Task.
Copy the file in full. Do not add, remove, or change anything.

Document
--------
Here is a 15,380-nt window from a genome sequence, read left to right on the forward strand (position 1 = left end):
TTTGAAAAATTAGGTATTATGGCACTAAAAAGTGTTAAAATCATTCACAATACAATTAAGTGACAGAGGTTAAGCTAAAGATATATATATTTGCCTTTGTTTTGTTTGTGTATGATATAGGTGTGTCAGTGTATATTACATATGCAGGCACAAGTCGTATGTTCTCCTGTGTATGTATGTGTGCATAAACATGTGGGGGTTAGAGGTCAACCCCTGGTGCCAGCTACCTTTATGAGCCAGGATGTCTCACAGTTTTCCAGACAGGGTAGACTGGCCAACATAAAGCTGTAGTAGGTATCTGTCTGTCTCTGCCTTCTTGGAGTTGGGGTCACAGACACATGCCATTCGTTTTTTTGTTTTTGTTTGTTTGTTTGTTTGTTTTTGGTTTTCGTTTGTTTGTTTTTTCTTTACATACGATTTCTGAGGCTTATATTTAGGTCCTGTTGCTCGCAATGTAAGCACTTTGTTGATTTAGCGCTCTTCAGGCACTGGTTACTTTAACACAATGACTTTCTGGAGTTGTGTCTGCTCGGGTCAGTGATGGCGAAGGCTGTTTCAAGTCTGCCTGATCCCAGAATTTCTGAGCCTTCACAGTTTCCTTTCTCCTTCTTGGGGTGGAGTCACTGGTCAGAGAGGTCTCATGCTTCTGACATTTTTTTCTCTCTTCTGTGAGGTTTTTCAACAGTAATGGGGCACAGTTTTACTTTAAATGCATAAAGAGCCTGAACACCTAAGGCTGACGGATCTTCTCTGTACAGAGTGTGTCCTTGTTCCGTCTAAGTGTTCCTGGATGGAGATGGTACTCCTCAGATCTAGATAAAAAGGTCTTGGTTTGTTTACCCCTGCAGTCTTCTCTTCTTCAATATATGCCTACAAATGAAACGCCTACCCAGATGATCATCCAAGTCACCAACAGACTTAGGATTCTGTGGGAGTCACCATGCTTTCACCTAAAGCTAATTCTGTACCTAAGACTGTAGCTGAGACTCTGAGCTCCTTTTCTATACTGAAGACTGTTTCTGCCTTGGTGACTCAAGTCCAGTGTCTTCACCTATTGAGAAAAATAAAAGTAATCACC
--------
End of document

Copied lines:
Here is a 15,380-nt window from a genome sequence, read left to right on the forward strand (position 1 = left end):
TTTGAAAAATTAGGTATTATGGCACTAAAAAGTGTTAAAATCATTCACAATACAATTAAGTGACAGAGGTTAAGCTAAAGATATATATATTTGCCTTTGTTTTGTTTGTGTATGATATAGGTGTGTCAGTGTATATTACATATGCAGGCACAAGTCGTATGTTCTCCTGTGTATGTATGTGTGCATAAACATGTGGGGGTTAGAGGTCAACCCCTGGTGCCAGCTACCTTTATGAGCCAGGATGTCTCACAGTTTTCCAGACAGGGTAGACTGGCCAACATAAAGCTGTAGTAGGTATCTGTCTGTCTCTGCCTTCTTGGAGTTGGGGTCACAGACACATGCCATTCGTTTTTTTGTTTTTGTTTGTTTGTTTGTTTGTTTTTGGTTTTCGTTTGTTTGTTTTTTCTTTACATACGATTTCTGAGGCTTATATTTAGGTCCTGTTGCTCGCAATGTAAGCACTTTGTTGATTTAGCGCTCTTCAGGCACTGGTTACTTTAACACAATGACTTTCTGGAGTTGTGTCTGCTCGGGTCAGTGATGGCGAAGGCTGTTTCAAGTCTGCCTGATCCCAGAATTTCTGAGCCTTCACAGTTTCCTTTCTCCTTCTTGGGGTGGAGTCACTGGTCAGAGAGGTCTCATGCTTCTGACATTTTTTTCTCTCTTCTGTGAGGTTTTTCAACAGTAATGGGGCACAGTTTTACTTTAAATGCATAAAGAGCCTGAACACCTAAGGCTGACGGATCTTCTCTGTACAGAGTGTGTCCTTGTTCCGTCTAAGTGTTCCTGGATGGAGATGGTACTCCTCAGATCTAGATAAAAAGGTCTTGGTTTGTTTACCCCTGCAGTCTTCTCTTCTTCAATATATGCCTACAAATGAAACGCCTACCCAGATGATCATCCAAGTCACCAACAGACTTAGGATTCTGTGGGAGTCACCATGCTTTCACCTAAAGCTAATTCTGTACCTAAGACTGTAGCTGAGACTCTGAGCTCCTTTTCTATACTGAAGACTGTTTCTGCCTTGGTGACTCAAGTCCAGTGTCTTCACCTATTGAGAAAAATAAAAGTAATCACC